With the new year, comes changes for the students and staff of STEM, the most noticeable of which will be that lack of laptops around campus.
Beginning this year, students will no longer be given laptops to take home during the school year; and seeing students playing with their laptops will not be a common occurrence on campus.
The STEM administration made this decision in part because of the damages that laptops underwent while in the care of students, but also because, as Director Cynthia Rinehart put it during the student assembly, “our cell phones are more advanced than the laptops.”
While there are many students in the STEM program that will miss the luxury of a laptop at their finger tips 24/7, some students, like senior Erica Juarez, never really had need for the technology and are glad they won’t have to carry around the extra weight.
Another major difference for STEM students will be a stricter grading policy. STEM has always required that students maintain passing grades in all classes, but now, Rinehart will be implementing a newer, stricter, grading policy.
Students will have to have an 80 in all classes for every progress report. If they don’t, they will be on probation and have mandatory tutoring until their grades are back up, or they will be asked to leave the program at the end of the semester.
In the past, the grade requirement hasn’t been successfully enforced, and some students are skeptical as to whether it will be now.
“It’s different, and I’m not sure it will really be enforced,” Senior, Jordan Hill-Ross said. “Every other attempt has failed, but who knows?”
STEM will aslo be introducing new career paths to the program. Career paths are a set of courses that students take to prepare them for whatever field they want to go into after high school and college.
When STEM was created, students could either follow an engineering or biomedical career path. STEM has been expanded to include career paths for all four subjects in its name; Science, Technology, Engineering and Mathematics.
While this change doesn’t really affect upperclassmen, some do have an opinion on it. Senior Marissa Keller, biomed student, thinks “the new career paths will help grow STEM” but she wishes she had the options incoming freshman will have.
“I would have liked to do something with computer graphics, so I would have gone with technology,” Keller said.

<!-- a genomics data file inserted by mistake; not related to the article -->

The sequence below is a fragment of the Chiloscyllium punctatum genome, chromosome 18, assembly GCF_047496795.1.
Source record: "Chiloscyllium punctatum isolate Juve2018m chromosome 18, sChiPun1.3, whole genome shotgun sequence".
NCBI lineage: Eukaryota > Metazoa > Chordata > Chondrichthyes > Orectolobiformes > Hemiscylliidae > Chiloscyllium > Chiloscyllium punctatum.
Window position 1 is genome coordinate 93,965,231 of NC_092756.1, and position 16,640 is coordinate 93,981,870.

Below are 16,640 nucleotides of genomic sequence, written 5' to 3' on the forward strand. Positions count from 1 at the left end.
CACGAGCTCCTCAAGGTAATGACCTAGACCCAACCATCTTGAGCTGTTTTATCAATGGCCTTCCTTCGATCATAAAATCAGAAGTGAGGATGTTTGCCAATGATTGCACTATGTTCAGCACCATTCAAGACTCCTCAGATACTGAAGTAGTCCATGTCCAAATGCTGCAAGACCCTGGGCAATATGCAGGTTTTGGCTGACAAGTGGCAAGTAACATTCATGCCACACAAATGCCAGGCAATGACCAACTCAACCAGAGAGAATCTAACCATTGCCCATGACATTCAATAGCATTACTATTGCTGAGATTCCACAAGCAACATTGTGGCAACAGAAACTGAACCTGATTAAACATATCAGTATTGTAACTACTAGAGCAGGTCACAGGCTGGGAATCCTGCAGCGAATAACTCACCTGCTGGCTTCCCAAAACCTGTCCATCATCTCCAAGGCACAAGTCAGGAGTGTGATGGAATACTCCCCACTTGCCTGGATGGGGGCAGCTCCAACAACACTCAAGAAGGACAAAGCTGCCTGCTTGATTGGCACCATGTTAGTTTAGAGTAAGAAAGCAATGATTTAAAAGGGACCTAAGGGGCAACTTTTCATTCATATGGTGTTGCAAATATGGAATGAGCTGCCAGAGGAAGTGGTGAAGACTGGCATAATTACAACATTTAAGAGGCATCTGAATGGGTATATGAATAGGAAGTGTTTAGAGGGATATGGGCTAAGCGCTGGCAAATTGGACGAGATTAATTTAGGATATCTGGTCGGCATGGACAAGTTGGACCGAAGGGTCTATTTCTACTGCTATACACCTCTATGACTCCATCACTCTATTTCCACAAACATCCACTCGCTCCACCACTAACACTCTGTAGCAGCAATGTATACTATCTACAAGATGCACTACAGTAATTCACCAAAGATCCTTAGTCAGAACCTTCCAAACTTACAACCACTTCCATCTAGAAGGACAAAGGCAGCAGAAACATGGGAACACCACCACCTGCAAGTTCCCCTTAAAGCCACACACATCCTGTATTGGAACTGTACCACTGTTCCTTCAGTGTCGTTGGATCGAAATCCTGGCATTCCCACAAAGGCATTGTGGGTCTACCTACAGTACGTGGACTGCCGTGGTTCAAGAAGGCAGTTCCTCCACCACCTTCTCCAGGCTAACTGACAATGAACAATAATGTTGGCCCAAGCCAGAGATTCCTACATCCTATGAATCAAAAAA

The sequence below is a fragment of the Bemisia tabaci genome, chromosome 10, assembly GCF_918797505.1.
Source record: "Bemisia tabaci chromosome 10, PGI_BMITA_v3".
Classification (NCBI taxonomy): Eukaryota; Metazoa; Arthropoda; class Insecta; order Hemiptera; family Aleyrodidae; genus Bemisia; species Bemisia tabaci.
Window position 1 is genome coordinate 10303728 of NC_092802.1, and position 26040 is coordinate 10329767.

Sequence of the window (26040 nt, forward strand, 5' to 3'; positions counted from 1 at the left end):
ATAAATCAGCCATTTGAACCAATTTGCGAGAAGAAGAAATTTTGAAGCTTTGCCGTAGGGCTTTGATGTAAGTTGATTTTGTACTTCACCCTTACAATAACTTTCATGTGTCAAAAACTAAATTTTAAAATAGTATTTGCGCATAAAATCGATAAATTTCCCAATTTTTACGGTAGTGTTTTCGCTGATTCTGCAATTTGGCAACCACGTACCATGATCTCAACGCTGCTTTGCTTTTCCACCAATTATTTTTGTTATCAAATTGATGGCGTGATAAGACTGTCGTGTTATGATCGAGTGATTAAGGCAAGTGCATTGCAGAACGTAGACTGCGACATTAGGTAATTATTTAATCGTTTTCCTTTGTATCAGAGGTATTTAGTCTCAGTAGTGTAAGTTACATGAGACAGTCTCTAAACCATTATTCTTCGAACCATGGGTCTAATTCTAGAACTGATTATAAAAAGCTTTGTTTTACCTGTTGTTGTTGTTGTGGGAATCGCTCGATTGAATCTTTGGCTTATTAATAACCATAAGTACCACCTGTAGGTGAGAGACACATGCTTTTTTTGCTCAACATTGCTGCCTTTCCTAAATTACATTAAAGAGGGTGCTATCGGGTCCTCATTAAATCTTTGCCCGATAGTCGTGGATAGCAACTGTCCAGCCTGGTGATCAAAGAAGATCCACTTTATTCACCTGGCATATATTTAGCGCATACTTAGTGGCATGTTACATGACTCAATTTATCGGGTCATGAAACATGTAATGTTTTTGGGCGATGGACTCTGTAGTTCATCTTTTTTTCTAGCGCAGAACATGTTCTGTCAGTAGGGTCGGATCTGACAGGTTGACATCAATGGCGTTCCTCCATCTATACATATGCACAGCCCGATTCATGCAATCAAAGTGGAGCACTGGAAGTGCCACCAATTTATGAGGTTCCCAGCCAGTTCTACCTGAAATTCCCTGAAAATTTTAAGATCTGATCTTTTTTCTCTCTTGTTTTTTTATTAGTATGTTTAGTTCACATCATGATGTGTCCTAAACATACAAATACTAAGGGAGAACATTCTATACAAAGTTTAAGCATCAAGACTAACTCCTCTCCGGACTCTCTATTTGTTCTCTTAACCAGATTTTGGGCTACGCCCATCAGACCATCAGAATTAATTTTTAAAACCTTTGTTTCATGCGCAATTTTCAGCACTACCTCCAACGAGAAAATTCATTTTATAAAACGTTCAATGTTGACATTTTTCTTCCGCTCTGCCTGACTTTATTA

STEM has always required its students to do community service, and it still does, but the specific requirements have changed. STEM students used to need to acquire 120 hours of community service by the end of senior year and they could complete these hours any time during their high school career. Now, there is a minimum hour requirement each year.
Underclassmen, freshmen and sophomores need to complete 15 hours and upperclassmen, juniors and seniors have to do 25 hours.
When it was first announced, some students were in shock as they had the impression their hours were starting over completely. Keller was worried that none of her 200 accumulated hours counted, but this was not the case.
The new expectation is being put into place to ensure that students continue doing community service through the end of senior year and don’t wait until the last minute or get them out of the way when they enroll.
According to Rinehart, STEM wants to create young adults that are not only adept in STEM subjects and school in general, but also well rounded and involved. In order to reach this goal, they are requiring students to participate in at least one Lee High School extracurricular.
“It’s important to be engaged and expand your knowledge, and the new extracurricular requirement helps us do that,” said Keller. “And they also give us the chance to build stronger relationships with our teachers and peers.”
STEM students have a very strong sense of community within the program and now, the involvement in new activities will allow them to expand the community in which they reside.
Because STEM is a relatively new school, they haven’t ever had a mascot and have just called themselves volunteers. This year, however, a mascot has been decided. At a work shop over the summer, Rinehart read a story by Jon Gordon, The Shark and the Goldfish, about a goldfish that learns to be a shark and overcomes fear in the face of adversity.
Rinehart hopes for STEM and its students to overcome the obstacles that are put in front of them in spite the doubt of others, so, from this year on, STEM students and Faculty will be the STEM Sharks.
In creating a mascot for the school, STEM is also implementing changes to the social community of the magnet program.
The school will also be hosting social and game nights for its students throughout the school year.
Sophomore Jeffery Childers said, “a game night sounds a little cheesy” but socials might work to help increase the community in the school.
According to Rinehart, STEM is making it a priority to unite its members.